Science fiction and comic books have influenced and inspired engineers and scientists for decades. Whether through novels such as The Hitchhiker’s Guide to the Galaxy or via iconic television and film creations such as Star Trek and Star Wars, children who have been exposed to Sci-Fi-Com are seeded with a passion for creating the objects from the worlds contained within these stories—stories in which technology and science serve as the backdrop. These stories inform children about the promise and possibility of technology and the more they read, consume, and create from these stories, the more motivated children can become to bring these technologies to life.
There has been much written and debated about the different “gaps” that affect student achievement and outcomes. However, the gap that most readily determines a child’s interest in STEM and STEM careers is the Imagination Gap. Children must be able to imagine what the future looks like and they must also be able to imagine themselves as creators of that future and not simply as consumers. This is achieved by exposing them to books and films that stoke imaginations and inspire dreaming. Imagination is peaked by exposing kids to Sci-Fi-Com, the first pillar in the SIMPLR® STEM model.
One of the most common of childhood experiences for STEMs, and engineers in particular, is the act of Making and un-Making. Playing with Legos, Transformers, and erector sets helps children build skills necessary for success in stem. On the other side, un-Making, is the act of “destroying” toys and gadgets for the sake of learning how they work. Un-Making is an act driven by curiosity and helps to develop a child’s skills and knowledge about tools and simple assembly practices. Making also encompasses simple electronics such as Arduinos and basic programming skills.
Pepakura is a Japanese for “papercraft.” More importantly, it is the name of a piece of software that takes 3-Dimensional object information and turns it into 2-dimensional templates. These templates are then cut, folded, and glued together to recreate the original 3D item in paper form. The benefits of this program cannot be understated. By using Pepakura, you are able to design, export, and build almost anything using paper! We love Pepakura because it provides a low-cost means to bring almost any idea to life and give a tangible product for people to touch and manipulate. Students benefit by learning about 3D objects, blueprint reading, and prototype creation. More advanced lessons incorporate Pepakura and electronics to create paper shells for robotic assemblies.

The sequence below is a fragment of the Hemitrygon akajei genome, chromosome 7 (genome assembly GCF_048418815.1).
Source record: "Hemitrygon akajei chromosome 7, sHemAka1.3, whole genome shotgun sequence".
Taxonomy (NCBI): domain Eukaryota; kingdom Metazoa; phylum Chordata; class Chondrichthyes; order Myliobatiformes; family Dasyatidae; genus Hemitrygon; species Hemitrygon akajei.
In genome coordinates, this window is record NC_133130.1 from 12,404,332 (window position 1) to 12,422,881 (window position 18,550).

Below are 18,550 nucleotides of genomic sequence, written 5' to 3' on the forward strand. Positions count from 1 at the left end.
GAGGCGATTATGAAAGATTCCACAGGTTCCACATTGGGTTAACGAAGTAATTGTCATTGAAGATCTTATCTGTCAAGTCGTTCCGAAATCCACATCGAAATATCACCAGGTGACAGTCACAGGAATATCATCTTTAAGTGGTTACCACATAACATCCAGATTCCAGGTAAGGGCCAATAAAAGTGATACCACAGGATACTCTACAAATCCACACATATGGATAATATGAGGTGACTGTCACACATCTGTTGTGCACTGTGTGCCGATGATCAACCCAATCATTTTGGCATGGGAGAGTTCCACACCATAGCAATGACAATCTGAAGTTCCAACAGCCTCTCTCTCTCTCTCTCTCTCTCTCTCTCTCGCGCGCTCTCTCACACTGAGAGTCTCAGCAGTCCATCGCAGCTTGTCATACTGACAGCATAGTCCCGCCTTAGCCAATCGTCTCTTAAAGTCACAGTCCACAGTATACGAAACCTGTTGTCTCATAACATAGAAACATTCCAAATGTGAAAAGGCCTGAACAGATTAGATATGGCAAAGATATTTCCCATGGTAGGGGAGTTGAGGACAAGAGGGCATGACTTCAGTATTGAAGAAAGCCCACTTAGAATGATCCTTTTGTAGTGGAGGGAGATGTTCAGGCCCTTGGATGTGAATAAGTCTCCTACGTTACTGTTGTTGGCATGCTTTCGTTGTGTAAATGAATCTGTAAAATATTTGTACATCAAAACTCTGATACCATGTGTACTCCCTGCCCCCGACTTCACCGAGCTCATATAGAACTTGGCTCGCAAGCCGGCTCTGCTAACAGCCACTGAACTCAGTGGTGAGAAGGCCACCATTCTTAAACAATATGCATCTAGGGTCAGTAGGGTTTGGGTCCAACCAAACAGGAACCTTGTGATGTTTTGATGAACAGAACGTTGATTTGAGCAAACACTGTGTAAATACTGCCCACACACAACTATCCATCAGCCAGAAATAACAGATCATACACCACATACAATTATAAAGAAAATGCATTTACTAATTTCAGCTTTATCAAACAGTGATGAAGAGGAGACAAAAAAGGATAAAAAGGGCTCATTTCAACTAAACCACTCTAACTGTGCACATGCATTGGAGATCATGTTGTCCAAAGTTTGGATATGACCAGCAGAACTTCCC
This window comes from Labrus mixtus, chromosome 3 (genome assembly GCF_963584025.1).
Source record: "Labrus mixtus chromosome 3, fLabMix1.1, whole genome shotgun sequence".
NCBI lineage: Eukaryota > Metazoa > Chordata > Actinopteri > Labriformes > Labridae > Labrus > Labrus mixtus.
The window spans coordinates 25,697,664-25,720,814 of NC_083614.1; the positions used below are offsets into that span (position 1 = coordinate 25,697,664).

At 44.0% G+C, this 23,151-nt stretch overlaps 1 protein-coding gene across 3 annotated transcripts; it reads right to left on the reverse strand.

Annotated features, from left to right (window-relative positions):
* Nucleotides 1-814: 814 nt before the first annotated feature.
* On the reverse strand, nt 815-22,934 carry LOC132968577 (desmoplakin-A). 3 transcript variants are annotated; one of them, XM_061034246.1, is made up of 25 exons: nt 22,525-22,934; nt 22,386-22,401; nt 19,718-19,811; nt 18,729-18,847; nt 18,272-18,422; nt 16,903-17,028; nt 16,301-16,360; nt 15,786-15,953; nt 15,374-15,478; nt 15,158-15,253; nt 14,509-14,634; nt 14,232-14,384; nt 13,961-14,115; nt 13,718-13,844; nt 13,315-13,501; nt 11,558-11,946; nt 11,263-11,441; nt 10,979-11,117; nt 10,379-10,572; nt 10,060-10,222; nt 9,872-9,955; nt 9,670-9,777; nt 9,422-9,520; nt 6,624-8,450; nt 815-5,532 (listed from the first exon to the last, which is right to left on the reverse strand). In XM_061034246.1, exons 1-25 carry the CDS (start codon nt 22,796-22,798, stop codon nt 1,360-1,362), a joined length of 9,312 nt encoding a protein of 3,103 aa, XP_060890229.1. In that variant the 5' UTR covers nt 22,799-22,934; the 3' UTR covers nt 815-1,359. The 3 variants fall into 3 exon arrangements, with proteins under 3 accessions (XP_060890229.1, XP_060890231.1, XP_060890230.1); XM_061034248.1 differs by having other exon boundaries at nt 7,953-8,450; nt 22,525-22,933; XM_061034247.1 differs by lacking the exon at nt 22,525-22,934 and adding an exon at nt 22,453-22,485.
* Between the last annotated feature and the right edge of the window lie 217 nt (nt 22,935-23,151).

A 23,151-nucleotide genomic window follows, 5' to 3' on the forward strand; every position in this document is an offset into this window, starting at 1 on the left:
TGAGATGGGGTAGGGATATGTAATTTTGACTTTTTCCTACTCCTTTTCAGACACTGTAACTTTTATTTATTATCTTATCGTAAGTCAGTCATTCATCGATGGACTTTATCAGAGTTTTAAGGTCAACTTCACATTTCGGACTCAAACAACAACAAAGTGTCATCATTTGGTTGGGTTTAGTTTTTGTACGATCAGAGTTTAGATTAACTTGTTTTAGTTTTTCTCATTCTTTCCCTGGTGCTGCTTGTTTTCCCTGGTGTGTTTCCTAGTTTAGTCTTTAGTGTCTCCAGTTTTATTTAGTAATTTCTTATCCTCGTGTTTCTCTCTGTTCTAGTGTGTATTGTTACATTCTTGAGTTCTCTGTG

The ability to read and interpret text is a foundational skill across all content areas and it is especially critical in STEM- focused career fields. SIMPLR® cultivates this skill by exposing kids to graphic novels that are rich with science and technology. These novels often have plots and themes that touch upon important topics that will spur thoughtful discussion and push children to think critically about technology and how it affects their lives. The literacy component of SIMPLR® works to address Common Core State Standards surrounding (but not limited to), Key Ideas and Details, and Craft and Structure. SIMPLR® also utilizes Engineering Notebooks to help children write, describe, sketch, and fully document their work. All of these activities contribute to the child’s overall literacy development particularly as it pertains to STEM.
Although the Rubik’s cube could fall under a more general category such as “puzzles,” we feel it deserves special recognition. It is essentially a low-cost, portable, brain exercising machine. We teach everyone how to solve a Rubik’s cube. Why? Here are the reasons: 1) The Rubik’s cube is the perfect device for developing and improving one’s spatial visualization skills. These skills have been shown to be essential for success in STEM courses and careers. 2) When you learn to solve a Rubik’s cube, you start to understand that “it’s not that hard.” This mindset shift is tremendously important. You start to understand, and believe, that with knowledge, practice, and perseverance, we all can easily master things that were thought to be reserved only for the geniuses among us. This confidence is key to success and helps power a student’s resilience. The impossible is indeed quite possible!